For starters, Breton has nothing to do with French which is a Latin language. Breton is most similar to Welsh, Cornish, and Irish because it is from the Celtic language family tree. Breton was brought from the British Isles to what is now Brittany by migrating Britons during the Early Middle Ages, Since then, the language has been at the heart of the culture and traditions of Brittany, even while the French government has tried its best to make it go away. Those persistent efforts from French authorities has seen the number of Breton speakers decrease from over 1 million in 1950 to under 200,000 today. Breton is now classified as "severely endangered" by the UNESCO Atlas of the World's Languages in Danger. The grassroots work to create Breton language immersion and bilingual programs by locals in Brittany has been successful, and there are now as a result nearly 15,000 children learning Breton everyday.
Now is your chance to learn a very cool celtic language from anywhere in the world.
Why does it make sense to learn another language?
1. Give your brain a boost! 🧠
Breton is over a thousand years old and has its own intricate system of rules, structures, and lexis. Our brains like to be challenged and cope with complexity as it makes sense of and absorbs new patterns. Learning a new language helps develop cognitive thinking and problem-solving. The collective evidence from a number of such studies shows that the bilingual experience improves the brain’s so-called executive function — a command system that directs the attention processes that we use for planning, solving problems, and performing various other mentally demanding tasks.
2. Improve Memory & Multi-Task like a pro! 🤓
Learning a new language is like a workout for your brain. Jumping from one language to another and thinking in a different language helps sharpen the mind making us better multi-taskers. Studies have also shown that bilinguals may have a resistance to the onset of dementia, being diagnosed, on average, 4.5 years later than their aging monolingual peers. This may be due to the additional white matter bilingual speakers in the prefrontal cortex. White matter is made of nerve fibers and is a component of the brain that connects and carries signals between different regions. It appears that we can state that speaking multiple languages creates a more “connected” brain.
3. See the World Differently! 🌎
Being multilingual offers the advantage of seeing the world from different viewpoints, enhancing our ability to communicate in today’s globally connected world.
Language learning gives us a sneak-peek into different worlds and cultures allowing us to be more flexible and appreciative of other people’s opinions and actions.
When you learn the Breton language, you will not only get the change to discover a new culture, history, and people - you'll also get the chance of viewing the world with a Celtic lens.
Breizh Amerika is partnering with Rising Voices and our friends at the Living Tongues Institute, First Peoples’ Cultural Council, Indigenous Tweets, Endangered Languages Project, and the Digital Language Diversity Project to use social media to promote and celebrate linguistic and cultural diversity on the internet.
In celebration of UNESCO’s International Mother Language Day 2018, we invite you take part in this new and fun challenge to take place February 14-21, 2018!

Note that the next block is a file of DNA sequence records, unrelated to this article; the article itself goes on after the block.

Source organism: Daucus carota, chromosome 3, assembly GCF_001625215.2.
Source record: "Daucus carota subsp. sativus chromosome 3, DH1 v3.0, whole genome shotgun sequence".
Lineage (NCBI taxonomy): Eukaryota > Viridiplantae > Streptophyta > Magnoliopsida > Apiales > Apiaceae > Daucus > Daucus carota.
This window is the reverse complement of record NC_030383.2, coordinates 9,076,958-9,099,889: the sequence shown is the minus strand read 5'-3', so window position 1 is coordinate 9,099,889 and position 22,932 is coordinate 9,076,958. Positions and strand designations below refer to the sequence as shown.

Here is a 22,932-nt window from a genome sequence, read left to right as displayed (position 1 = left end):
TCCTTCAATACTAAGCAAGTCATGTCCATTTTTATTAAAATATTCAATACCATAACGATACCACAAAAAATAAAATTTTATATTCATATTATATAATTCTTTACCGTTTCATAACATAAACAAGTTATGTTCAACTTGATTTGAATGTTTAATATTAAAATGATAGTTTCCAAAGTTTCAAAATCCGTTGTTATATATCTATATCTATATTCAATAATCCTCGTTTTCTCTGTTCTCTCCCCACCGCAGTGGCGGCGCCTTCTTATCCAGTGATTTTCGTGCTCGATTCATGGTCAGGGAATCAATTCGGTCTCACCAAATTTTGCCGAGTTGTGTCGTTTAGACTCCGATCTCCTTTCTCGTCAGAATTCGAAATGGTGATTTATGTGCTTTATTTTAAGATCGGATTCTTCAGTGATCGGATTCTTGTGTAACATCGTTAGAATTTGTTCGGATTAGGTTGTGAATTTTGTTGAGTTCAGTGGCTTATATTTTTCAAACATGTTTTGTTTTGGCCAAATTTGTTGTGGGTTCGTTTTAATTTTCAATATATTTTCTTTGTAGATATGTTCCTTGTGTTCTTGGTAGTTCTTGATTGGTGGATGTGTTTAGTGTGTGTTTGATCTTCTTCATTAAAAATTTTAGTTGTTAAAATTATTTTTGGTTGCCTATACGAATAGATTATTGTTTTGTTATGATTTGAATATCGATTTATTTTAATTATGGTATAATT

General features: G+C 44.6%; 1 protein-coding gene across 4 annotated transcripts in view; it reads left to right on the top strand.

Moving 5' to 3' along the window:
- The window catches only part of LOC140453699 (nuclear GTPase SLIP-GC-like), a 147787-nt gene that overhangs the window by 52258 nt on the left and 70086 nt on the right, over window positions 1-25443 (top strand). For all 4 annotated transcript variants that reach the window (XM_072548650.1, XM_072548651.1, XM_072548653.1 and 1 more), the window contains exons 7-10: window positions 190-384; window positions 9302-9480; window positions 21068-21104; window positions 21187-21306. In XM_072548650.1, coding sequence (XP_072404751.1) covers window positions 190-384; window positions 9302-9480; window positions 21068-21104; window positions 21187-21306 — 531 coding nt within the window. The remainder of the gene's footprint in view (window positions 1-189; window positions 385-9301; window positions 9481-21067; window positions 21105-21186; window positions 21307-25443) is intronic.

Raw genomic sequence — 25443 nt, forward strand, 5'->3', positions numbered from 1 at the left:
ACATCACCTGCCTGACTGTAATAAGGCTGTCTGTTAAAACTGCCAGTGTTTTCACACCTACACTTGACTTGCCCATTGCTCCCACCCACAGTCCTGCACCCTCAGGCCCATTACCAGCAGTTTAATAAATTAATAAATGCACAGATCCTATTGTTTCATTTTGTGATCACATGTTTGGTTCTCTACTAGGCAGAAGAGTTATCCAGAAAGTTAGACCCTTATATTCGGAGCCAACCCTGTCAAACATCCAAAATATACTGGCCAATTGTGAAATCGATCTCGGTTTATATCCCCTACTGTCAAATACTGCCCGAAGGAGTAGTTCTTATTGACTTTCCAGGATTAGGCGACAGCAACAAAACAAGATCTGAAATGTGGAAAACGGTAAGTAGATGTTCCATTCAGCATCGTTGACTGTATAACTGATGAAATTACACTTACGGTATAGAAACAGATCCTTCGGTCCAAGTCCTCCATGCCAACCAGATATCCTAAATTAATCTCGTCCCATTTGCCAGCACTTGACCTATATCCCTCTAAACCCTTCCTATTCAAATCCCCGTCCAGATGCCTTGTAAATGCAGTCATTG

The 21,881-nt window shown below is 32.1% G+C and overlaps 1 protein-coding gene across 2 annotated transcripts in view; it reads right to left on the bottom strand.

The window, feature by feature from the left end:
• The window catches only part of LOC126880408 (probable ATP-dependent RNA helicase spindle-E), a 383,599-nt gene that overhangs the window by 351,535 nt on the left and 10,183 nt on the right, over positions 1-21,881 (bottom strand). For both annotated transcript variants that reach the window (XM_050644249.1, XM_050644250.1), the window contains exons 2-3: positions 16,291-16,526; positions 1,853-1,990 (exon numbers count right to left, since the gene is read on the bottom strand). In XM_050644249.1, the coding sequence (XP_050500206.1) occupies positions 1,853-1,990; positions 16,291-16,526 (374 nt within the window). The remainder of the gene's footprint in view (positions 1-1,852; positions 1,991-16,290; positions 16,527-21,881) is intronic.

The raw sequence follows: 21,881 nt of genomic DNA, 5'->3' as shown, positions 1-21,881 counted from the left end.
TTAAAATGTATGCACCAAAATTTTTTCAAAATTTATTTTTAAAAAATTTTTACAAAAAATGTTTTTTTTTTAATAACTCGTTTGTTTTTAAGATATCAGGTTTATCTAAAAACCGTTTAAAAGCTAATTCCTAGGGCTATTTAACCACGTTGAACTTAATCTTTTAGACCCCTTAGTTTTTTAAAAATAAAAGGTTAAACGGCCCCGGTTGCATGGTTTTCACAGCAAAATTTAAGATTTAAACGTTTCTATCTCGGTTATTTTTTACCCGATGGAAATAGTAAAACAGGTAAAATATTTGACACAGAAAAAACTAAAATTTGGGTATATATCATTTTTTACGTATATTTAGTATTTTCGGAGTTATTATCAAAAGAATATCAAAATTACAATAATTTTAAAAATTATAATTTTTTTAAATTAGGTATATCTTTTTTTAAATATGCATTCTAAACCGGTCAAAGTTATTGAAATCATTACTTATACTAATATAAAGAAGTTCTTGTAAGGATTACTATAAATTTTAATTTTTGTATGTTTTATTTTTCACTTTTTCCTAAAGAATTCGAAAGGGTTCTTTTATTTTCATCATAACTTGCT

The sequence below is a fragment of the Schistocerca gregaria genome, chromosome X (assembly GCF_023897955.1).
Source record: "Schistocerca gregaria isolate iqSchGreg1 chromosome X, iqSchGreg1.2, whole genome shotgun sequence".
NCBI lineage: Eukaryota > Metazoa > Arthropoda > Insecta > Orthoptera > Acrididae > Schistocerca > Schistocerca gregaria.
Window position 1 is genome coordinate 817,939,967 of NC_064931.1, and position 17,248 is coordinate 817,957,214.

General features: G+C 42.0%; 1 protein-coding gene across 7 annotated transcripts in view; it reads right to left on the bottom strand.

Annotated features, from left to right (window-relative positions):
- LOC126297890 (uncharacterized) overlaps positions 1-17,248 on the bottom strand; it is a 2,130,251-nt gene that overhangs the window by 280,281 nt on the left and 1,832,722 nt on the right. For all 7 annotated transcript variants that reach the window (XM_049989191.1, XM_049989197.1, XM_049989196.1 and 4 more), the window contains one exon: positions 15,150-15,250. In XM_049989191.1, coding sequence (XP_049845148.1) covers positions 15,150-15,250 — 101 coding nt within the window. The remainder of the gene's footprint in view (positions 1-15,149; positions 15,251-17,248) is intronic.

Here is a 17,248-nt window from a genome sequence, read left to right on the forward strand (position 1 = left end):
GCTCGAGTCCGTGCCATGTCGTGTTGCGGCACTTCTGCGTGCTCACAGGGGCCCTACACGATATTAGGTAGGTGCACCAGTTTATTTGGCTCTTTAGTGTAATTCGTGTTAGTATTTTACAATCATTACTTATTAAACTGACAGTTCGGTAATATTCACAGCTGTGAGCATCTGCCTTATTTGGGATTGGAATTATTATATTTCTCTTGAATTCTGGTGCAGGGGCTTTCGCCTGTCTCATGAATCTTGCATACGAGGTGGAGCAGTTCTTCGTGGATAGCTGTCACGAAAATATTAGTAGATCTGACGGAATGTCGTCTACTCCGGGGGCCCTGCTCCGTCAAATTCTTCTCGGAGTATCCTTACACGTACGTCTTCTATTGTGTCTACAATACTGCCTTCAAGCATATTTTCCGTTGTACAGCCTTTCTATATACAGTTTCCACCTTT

Mother Language Day was founded to promote and celebrate linguistic and cultural diversity around the world, with a special emphasis on indigenous, minority, heritage, and endangered languages.
Your Challenge: Join the movement and participate by creating an original meme in your mother language, add a hashtag, and share with others around the world.
Dedeadenn meme ar yezh vamm
Kas war-raok ha lidañ liesseurted ar sevenadurioù hag ar yezhoù war internet dre ar mediaoù sokial.
Pedet oc’h da gemer perzh en dedeadenn nevez ha plijus-se, etre ar14 hag an 21/02. Lidet vo Devezh Etrebroadel ar Yezh Vamm 2017 an UNESCO d’an 21/02 da zont.
Krouet eo bet Devezh ar Yezh Vamm evit kas war-raok ha lidañ liesseurted ar yezhoù hag ar sevenadurioù dre ar bed a-bezh, en ur lakaat ar pouez, dreist-holl, war ar yezhoù bro, minoret, kontet evel glad, hag a zo en arvar.
An difi : Deuit ‘barzh ar jeu ha kemerit perzh en ur grouiñ ur meme dibar en ho yezh vamm deoc’h-c’hwi, ouzhpennit un hashtag hag eskemmit buan hag aes gant tud all dre ar bed a-bezh.
A young couple from Brittany, France could never have imagined the breton name they'd chosen for their newborn would create such a judicial firestorm. The use of the name "Fañch" was banned in September by a tribunal in Quimper stating that the letter "ñ" was incompatible with French law. A decision that has prompted the Regional Council of Brittany to petition the Minister of Justice of France to allow the name.
Brittany, the western most peninsula of France, has long had a tradition of un-French sounding names and places names due to the extensive use of the Breton, a celtic language native to the area. French policing of names has lighted since a court ruling in the 1966 allowing Breton names to be officially used administratively.
The court ruling in Quimper on September 13th was surprising to many as Breton names have become very popular throughout Brittany. The bewildering ruling forbid the use of the letter ñ stating, ""would be tantamount to breaking the will of our rule of law to maintain the unity of the country and equality without distinction of origin"*.